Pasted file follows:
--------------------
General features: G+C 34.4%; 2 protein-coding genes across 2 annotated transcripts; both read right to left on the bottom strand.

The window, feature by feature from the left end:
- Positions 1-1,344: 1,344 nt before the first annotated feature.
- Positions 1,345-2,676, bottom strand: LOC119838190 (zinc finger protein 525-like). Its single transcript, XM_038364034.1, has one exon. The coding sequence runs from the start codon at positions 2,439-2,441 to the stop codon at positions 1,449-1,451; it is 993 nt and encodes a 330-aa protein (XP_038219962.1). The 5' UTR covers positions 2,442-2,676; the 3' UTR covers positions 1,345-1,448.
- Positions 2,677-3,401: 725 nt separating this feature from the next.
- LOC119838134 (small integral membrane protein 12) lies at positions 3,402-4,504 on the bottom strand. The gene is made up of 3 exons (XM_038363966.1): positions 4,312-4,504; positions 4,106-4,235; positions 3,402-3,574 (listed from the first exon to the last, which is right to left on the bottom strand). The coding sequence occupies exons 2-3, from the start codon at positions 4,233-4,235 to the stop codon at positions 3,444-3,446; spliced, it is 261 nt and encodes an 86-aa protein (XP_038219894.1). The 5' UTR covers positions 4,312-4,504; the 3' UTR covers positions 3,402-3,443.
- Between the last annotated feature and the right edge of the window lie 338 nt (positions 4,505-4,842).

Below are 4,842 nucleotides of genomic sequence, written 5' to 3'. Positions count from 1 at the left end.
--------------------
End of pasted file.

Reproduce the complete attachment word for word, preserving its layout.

General features: G+C 34.4%; 2 protein-coding genes across 2 annotated transcripts; both read right to left on the bottom strand.

The window, feature by feature from the left end:
- Positions 1-1,344: 1,344 nt before the first annotated feature.
- Positions 1,345-2,676, bottom strand: LOC119838190 (zinc finger protein 525-like). Its single transcript, XM_038364034.1, has one exon. The coding sequence runs from the start codon at positions 2,439-2,441 to the stop codon at positions 1,449-1,451; it is 993 nt and encodes a 330-aa protein (XP_038219962.1). The 5' UTR covers positions 2,442-2,676; the 3' UTR covers positions 1,345-1,448.
- Positions 2,677-3,401: 725 nt separating this feature from the next.
- LOC119838134 (small integral membrane protein 12) lies at positions 3,402-4,504 on the bottom strand. The gene is made up of 3 exons (XM_038363966.1): positions 4,312-4,504; positions 4,106-4,235; positions 3,402-3,574 (listed from the first exon to the last, which is right to left on the bottom strand). The coding sequence occupies exons 2-3, from the start codon at positions 4,233-4,235 to the stop codon at positions 3,444-3,446; spliced, it is 261 nt and encodes an 86-aa protein (XP_038219894.1). The 5' UTR covers positions 4,312-4,504; the 3' UTR covers positions 3,402-3,443.
- Between the last annotated feature and the right edge of the window lie 338 nt (positions 4,505-4,842).

Below are 4,842 nucleotides of genomic sequence, written 5' to 3'. Positions count from 1 at the left end.